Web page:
Tuliana’s teen friend, Jonathan, whom she met on the plane during this Talent Trip was painfully worried. On returning to Kenya, Jonathan went to extremes to try find her – literally sacrificed his privileged life as a son of a British diplomat. He was thrown out of his family and the country and shipped back to live with his paternal grandparents in England.
Being kicked out only increased his motivation and efforts to find Tuliana. Jonathan mobilised teenagers from all over the world to join his “Operation Find Tuliana” campaign. The campaign picked momentum fast and began unsettling government systems. Teenagers were asking deep penetrating questions, demonstrating and disrupting status quo and stirred world leaders to STOP and LISTEN as teenagers demanded for ACTION not just TALK.
This campaign ignited bravery and vigilance among regular citizens who raised concerns and reported suspicious cases which led to the discovery of numerous children who were being exploited and abused up and down the country. Some children were living as full-fledged slaves, others as part times slaves – all, modern-day child slaves.
Tuliana was also unearthed having been illegally adopted in a supposedly “good family” but nevertheless a slave- the Cash cow for this family’s business.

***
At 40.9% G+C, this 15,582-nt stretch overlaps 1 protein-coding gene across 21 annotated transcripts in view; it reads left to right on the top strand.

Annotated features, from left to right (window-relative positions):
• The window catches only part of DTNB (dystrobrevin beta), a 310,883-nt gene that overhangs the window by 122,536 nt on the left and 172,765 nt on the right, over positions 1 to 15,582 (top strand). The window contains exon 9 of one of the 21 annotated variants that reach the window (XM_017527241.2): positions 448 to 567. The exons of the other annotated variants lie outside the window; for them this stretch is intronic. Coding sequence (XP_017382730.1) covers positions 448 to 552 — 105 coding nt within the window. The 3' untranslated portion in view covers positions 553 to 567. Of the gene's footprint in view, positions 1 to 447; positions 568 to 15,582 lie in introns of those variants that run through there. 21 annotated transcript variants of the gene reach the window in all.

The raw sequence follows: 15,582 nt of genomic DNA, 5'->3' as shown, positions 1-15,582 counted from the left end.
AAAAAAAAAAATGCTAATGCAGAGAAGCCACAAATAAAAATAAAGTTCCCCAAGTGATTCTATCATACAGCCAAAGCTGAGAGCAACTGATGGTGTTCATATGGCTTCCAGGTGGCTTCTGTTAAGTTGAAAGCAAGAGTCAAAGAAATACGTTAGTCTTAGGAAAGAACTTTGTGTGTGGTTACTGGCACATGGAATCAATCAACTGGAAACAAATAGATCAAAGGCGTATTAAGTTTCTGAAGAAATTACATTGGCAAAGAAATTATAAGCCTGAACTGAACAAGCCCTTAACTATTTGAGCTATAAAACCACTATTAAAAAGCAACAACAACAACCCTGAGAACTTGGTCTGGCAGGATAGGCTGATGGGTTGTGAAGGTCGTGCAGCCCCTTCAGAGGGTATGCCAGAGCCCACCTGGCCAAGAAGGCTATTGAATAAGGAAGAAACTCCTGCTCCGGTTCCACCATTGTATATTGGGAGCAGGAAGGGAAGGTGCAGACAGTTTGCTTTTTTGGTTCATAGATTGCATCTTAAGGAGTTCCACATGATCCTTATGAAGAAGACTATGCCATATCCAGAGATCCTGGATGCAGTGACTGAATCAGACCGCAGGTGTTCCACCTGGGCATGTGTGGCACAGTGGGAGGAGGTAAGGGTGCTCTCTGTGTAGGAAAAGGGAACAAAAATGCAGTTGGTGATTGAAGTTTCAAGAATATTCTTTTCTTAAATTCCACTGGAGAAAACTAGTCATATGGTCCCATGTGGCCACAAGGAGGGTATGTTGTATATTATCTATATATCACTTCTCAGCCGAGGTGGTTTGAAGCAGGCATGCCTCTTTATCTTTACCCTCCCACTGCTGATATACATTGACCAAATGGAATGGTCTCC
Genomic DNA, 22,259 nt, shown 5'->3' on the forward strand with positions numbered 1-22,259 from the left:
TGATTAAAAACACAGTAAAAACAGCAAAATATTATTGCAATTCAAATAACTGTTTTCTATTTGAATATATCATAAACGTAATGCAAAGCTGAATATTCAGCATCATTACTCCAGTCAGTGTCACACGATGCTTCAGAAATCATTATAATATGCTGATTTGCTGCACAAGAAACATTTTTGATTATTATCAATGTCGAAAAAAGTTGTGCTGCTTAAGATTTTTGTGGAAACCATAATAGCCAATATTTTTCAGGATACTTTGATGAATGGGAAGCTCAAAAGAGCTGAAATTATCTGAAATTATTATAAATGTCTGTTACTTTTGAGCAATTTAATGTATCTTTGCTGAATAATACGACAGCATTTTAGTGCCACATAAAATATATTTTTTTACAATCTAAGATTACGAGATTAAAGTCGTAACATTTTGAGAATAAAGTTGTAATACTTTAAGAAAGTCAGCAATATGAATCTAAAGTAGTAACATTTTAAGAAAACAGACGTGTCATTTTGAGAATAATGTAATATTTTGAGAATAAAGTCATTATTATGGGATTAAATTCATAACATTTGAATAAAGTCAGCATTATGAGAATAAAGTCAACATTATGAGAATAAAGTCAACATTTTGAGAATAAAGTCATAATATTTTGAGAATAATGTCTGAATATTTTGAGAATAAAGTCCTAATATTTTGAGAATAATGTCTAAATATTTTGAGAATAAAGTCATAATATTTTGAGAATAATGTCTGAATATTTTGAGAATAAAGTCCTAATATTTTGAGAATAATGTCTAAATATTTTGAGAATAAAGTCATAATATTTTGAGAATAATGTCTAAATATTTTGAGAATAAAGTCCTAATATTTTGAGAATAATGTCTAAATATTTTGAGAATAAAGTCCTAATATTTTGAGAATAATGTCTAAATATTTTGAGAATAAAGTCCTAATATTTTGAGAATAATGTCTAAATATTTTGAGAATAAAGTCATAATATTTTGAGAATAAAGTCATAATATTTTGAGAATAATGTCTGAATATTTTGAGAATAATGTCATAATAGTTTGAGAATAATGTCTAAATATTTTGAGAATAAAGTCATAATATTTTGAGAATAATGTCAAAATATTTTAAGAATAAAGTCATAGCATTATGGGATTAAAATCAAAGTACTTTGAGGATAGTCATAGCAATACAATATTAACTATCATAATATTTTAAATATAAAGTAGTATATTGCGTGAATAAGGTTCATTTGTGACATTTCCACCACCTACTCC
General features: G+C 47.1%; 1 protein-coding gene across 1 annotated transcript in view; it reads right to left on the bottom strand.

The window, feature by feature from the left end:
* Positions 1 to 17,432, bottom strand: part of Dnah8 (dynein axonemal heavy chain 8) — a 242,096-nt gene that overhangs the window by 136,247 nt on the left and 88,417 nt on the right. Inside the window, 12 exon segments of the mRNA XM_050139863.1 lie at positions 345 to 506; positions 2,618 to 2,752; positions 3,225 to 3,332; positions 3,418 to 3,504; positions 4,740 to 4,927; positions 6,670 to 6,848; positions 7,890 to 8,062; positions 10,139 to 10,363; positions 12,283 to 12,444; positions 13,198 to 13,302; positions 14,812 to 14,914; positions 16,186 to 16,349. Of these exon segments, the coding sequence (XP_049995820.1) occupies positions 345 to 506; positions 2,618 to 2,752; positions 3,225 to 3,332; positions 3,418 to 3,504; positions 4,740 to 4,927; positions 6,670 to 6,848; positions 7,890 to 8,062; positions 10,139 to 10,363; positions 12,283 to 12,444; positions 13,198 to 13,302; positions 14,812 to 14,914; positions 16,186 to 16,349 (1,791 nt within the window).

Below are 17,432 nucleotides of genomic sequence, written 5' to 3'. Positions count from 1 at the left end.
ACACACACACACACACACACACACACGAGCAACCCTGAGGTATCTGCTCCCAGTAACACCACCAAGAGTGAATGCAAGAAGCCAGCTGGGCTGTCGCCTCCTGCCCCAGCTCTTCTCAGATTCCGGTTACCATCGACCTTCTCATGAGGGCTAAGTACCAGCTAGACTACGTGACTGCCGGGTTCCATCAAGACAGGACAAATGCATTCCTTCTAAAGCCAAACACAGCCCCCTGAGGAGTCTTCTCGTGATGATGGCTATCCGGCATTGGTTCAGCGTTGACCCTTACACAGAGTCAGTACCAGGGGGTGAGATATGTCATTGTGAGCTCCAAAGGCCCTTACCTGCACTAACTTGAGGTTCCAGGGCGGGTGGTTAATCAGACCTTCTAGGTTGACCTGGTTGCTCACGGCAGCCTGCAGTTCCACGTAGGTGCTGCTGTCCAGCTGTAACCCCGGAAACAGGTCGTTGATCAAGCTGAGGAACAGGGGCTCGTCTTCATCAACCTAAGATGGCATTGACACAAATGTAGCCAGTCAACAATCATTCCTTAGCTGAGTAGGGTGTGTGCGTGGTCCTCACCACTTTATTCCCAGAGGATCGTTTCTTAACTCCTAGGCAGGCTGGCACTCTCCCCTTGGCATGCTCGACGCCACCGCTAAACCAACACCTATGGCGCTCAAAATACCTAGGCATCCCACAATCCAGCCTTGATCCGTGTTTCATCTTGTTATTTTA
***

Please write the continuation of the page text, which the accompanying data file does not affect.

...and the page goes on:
If you are looking for psychological thriller packed full of suspense and tension that tackles the social issue of child trafficking, modern-day child slavery and abuse, told in the language of teenagers who have been victims of trafficking and those observing but can no longer stand and do nothing, then SMUGGLED is the book you want to read, plus buy one for your teen and your local library.

What’s even better is that, with this book; SMUGGLED you get a FREE TICKET to our Workshop – WISDOM to SPOT, COURAGE to STOP. (Worth over £667 BUT free for YOU with this book.)

About Literary Titan

The Literary Titan is an organization of professional editors, writers, and professors that have a passion for the written word. We review fiction and non-fiction books in many different genres, as well as conduct author interviews, and recognize talented authors with our Literary Book Award. We are privileged to work with so many creative authors around the globe.

Posted on October 29, 2022, in Interviews and tagged , , , , , , , , , , , , , , , , , , , , , , , , , , , , , . Bookmark the permalink. Leave a comment.

Comment

Fill in your details below or click an icon to log in:

WordPress.com Logo

You are commenting using your WordPress.com account. Log Out /  Change )

Twitter picture

You are commenting using your Twitter account. Log Out /  Change )

Facebook photo

You are commenting using your Facebook account. Log Out /  Change )

Connecting to %s

This site uses Akismet to reduce spam. Learn how your comment data is processed.

%d bloggers like this: